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When Nintendo announced the re-release of years old game controllers from the Nintendo GameCube home console, it was more than a little surprising. What's Nintendo doing re-releasing gamepads from 2001 for its still new-ish game console? And more importantly, why? It's because of crazy people like me. In case it weren't already clear, I'm a longtime fan of Nintendo's Smash Bros. franchise -- a 2D fighting game featuring a massive cross-section of Nintendo's biggest gaming franchises. Mario fights Zelda, for instance; I wrote a piece breaking down how it works and why it's such a wonderful franchise right here. So, what do GameCube controllers have to do with any of this?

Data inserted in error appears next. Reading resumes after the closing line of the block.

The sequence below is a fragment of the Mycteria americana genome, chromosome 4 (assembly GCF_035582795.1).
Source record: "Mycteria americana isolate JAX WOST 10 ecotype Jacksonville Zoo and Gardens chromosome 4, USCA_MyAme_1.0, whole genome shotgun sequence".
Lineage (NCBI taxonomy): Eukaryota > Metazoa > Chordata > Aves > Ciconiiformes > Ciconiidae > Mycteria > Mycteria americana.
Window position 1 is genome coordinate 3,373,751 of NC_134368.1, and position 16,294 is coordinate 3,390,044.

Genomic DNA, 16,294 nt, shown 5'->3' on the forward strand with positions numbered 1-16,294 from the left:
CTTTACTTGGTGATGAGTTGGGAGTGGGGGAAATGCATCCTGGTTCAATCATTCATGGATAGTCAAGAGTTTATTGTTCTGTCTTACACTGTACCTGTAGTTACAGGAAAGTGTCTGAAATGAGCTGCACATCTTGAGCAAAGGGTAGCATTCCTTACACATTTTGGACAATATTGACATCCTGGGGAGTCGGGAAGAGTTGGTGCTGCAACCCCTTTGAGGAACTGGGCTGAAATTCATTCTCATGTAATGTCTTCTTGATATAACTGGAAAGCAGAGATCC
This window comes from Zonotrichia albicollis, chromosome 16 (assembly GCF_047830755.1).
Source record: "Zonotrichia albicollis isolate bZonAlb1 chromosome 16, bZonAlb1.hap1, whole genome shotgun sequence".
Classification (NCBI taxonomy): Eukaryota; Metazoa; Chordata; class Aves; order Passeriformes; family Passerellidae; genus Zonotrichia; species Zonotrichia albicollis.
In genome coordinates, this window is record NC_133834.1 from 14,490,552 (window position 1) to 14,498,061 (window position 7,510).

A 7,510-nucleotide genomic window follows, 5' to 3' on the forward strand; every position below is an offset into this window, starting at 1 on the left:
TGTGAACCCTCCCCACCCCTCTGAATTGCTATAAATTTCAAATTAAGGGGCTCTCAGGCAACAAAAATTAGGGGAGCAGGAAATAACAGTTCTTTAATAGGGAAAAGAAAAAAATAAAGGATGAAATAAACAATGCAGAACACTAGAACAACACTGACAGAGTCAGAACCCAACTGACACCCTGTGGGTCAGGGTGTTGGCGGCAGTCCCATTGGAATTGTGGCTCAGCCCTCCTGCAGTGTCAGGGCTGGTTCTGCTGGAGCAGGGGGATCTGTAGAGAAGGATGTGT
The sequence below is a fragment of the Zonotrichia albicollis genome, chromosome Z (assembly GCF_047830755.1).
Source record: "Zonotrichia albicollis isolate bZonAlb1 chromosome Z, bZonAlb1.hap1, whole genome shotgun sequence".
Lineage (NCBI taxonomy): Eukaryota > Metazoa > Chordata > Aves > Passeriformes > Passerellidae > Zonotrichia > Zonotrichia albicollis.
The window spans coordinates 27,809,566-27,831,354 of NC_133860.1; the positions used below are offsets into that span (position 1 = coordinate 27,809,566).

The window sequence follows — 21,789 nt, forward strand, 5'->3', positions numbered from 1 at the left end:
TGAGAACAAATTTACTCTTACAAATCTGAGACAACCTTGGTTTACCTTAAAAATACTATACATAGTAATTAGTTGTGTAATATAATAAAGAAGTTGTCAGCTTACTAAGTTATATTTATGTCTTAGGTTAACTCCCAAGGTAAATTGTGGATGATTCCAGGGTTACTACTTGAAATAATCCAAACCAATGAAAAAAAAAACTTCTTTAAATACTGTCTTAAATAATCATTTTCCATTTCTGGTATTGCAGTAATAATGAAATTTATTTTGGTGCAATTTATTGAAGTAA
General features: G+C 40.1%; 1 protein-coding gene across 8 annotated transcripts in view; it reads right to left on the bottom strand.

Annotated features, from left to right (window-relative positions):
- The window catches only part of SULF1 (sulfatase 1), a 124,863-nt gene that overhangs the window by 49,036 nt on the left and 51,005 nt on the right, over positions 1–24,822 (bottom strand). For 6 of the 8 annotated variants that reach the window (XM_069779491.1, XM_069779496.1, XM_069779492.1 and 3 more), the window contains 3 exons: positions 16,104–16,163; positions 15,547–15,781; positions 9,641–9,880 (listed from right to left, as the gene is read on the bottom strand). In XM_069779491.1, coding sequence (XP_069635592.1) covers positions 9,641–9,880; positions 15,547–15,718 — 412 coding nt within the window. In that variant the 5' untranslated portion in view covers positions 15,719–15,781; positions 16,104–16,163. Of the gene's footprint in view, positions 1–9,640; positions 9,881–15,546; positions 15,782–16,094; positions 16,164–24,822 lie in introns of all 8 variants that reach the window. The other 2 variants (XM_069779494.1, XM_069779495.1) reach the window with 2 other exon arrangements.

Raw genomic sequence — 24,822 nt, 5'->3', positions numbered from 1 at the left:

Simple: The GameCube version of Smash Bros. (Melee) is considered by many fans, including myself, to be the series' best work to date. Beyond the game itself, the GameCube controller was heralded as a perfect fit for the series. And that's why Nintendo's re-releasing a gamepad from over 10 years ago, as well as an adapter: so the controllers will work with the upcoming Wii U version, dubbed "Super Smash Bros. for Wii U". Still weird, but a bit more logical now, eh?

I spent a few hours this morning both using the re-issued controllers and seeing how the NFC-based Amiibo figurines work on the Wii U version of Smash Bros. Let's get crazy.

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Atypical Southern Comedy Tour 10 - Version 2